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Save the Wheel-In Motor Movie Drive-In in Port Townsend

An aerial view of the Wheel-In Motor Movie Drive-In in Port Townsend, surrounded by forest. (Photo courtesy of Rick Wiley)

Back in the 1950’s, there were 4,000 drive-in theaters nationwide. Now there are only five drive-ins remaining in Washington state and one by one they have had to switch over from 35mm to digital if they want to continue to exist. Last year we helped save the Skyline drive-in in Shelton. Now only one drive-in in the state still has to make the digital switch: The Wheel-In motor Movie Drive-In, just outside of Port Townsend, in Jefferson County.

“My grandfather built the Wheel-In Motor Movie in 1952 and we opened in 1953 and have been operating every single summer since,” says theater manager, Rick Wiley. “So we are entering our 61st season. It’s in my blood. I was out there in a playpen before my memory even began.”

Wiley knows he’s biased but he says the theater is pretty special.

“We’re out in the woods of Jefferson County. It is a natural evergreen amphitheater. There is absolutely no ambient light; it’s either the stars or the screen. We’re also the only drive-in theater in the entire state of Washington that still maintains and puts out the classic and traditional drive-in theater speakers on the stanchion that you hang in your car.”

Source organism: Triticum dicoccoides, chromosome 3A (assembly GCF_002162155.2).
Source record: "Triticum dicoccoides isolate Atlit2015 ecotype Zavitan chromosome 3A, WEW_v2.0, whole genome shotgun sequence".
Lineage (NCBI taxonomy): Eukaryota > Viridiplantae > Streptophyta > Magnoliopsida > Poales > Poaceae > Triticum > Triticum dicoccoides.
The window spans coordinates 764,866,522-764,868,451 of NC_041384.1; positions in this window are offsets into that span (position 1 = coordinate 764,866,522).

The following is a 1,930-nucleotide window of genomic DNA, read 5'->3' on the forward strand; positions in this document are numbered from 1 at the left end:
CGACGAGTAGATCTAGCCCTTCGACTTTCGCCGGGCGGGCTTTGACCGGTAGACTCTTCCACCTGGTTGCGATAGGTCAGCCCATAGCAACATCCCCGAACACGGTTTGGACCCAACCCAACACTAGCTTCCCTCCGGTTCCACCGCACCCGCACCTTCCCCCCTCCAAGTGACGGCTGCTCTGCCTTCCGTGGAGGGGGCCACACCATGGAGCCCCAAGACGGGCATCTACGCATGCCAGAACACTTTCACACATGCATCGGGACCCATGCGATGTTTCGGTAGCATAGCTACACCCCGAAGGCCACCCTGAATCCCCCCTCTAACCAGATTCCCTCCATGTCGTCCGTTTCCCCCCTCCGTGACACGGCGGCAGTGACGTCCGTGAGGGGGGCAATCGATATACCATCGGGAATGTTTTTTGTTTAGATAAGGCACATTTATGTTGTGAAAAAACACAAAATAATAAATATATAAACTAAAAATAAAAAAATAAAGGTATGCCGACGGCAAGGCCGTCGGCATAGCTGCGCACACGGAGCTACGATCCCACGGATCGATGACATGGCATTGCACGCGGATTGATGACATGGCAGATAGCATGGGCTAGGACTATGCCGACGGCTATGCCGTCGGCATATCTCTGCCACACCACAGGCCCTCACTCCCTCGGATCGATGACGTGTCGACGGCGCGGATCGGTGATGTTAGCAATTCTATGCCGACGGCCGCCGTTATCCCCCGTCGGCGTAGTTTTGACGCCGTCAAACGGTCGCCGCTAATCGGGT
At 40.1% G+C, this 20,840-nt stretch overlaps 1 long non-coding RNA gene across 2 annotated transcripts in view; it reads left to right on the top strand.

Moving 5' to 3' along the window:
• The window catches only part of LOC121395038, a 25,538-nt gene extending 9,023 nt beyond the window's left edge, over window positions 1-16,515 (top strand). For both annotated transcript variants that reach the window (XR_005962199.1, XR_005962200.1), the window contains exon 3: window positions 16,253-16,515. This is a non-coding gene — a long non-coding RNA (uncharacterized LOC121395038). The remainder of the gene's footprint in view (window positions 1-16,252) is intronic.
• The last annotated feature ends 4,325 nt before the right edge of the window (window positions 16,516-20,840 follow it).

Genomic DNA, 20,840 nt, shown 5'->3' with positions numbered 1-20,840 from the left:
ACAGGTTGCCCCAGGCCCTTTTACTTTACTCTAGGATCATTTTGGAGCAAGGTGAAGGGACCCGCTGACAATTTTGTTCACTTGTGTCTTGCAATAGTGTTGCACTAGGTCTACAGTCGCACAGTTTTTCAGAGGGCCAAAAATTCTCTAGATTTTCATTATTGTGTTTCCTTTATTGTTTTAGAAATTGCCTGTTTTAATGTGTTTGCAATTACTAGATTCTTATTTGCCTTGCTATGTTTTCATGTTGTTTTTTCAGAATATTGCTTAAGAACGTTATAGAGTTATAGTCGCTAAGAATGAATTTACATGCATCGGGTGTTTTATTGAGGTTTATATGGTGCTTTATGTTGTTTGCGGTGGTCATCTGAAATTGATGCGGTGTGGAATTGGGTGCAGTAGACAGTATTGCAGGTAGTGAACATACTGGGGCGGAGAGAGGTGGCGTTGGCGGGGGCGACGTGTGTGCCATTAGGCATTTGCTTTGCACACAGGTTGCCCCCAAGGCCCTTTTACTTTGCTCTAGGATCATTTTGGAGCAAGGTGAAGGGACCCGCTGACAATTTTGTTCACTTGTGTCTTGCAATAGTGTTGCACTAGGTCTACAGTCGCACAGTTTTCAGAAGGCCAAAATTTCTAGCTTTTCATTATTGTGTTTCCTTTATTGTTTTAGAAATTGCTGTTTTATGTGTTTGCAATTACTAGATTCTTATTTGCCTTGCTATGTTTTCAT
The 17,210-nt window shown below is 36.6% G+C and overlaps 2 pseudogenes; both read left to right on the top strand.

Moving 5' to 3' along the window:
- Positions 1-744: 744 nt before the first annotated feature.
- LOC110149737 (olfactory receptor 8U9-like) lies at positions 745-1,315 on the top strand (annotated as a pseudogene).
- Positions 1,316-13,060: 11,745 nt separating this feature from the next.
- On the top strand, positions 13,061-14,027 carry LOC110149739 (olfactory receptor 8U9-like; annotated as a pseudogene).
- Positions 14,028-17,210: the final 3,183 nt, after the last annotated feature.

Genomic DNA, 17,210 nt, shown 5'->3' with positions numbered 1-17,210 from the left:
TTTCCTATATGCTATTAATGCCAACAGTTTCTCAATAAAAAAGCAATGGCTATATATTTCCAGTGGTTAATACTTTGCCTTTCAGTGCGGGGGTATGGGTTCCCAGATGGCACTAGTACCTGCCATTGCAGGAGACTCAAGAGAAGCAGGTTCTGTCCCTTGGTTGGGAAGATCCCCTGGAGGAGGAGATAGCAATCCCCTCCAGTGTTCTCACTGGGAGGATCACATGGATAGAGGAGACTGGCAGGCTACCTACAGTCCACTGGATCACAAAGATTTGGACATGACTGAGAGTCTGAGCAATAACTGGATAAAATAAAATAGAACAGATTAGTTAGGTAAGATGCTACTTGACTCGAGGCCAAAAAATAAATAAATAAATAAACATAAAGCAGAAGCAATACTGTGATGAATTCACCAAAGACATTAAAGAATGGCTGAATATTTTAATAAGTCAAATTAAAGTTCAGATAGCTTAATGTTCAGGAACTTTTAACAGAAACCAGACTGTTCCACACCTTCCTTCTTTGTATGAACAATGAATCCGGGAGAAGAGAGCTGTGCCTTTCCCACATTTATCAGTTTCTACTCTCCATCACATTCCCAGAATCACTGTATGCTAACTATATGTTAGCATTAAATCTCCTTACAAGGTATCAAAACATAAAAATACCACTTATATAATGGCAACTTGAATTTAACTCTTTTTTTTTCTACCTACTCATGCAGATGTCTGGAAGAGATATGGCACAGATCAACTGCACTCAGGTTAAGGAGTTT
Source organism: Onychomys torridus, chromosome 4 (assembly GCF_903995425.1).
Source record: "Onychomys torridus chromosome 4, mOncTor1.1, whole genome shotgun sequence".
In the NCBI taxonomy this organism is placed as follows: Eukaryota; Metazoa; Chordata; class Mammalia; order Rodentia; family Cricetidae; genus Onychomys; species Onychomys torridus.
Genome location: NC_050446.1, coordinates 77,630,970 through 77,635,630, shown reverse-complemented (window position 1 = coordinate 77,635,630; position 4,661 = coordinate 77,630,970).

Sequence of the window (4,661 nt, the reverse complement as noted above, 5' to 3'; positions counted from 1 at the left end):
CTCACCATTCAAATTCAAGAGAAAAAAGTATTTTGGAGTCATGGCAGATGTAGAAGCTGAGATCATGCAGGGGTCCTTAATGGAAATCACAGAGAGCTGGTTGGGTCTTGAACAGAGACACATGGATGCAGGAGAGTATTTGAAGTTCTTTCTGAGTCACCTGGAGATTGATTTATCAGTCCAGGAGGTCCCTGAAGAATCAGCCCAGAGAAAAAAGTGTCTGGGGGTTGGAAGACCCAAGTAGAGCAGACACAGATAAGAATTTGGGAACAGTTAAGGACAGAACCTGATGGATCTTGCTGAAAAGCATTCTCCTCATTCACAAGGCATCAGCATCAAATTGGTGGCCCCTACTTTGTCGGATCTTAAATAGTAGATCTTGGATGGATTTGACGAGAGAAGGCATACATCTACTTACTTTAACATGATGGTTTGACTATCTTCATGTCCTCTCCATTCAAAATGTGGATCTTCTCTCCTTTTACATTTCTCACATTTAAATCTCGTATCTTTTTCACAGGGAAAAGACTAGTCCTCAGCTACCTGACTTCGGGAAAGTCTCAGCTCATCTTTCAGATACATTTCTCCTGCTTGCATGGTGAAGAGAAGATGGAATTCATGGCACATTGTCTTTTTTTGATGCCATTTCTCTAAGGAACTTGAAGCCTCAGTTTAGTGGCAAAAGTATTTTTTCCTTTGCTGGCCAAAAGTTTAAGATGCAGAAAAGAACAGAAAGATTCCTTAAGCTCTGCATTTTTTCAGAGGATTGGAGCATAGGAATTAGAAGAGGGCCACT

But unless the Wheel-In switches to digital, they cannot open this season, since 35mm films are no longer even available. So like other drive-ins and small independent theaters, they’ve turned to a Kickstarter campaign.

“We’re trying to raise $35,000. The tab for the digital conversion is more like $70,000. This goes against every principal bone in my body, a business is supposed to take care of it’s own bills. But everyone around us is doing the same thing. It’s kind of like you can’t fall on your principal sword.”

The Kickstarter campaign ends Sunday morning and Rick hopes the community will support.

“I don’t make a lot of money out there, I do it just because I love it. I have a real sense of pride when we have a full lot and we’re doing a real good job. There’s isn’t a lot of money in this thing so the margin doesn’t allow for us to be spending $60,000 rebuilding the place. In the Pacific Northwest we’re only open five months a year so the rest of the year the place sits out there and collects property tax bills. The Kickstarter thing, I hate to ask people to donate to a privately owned business, but this is a once-in-a-career type thing. We’ve been there 61 years without a hiccup. When we make this conversion we are good to go.”

Click here to donate to the Kickstarter campaign. If they get the funding on Sunday, Wiley says they’ll purchase and install the new equipment immediately so they can open up for summer.

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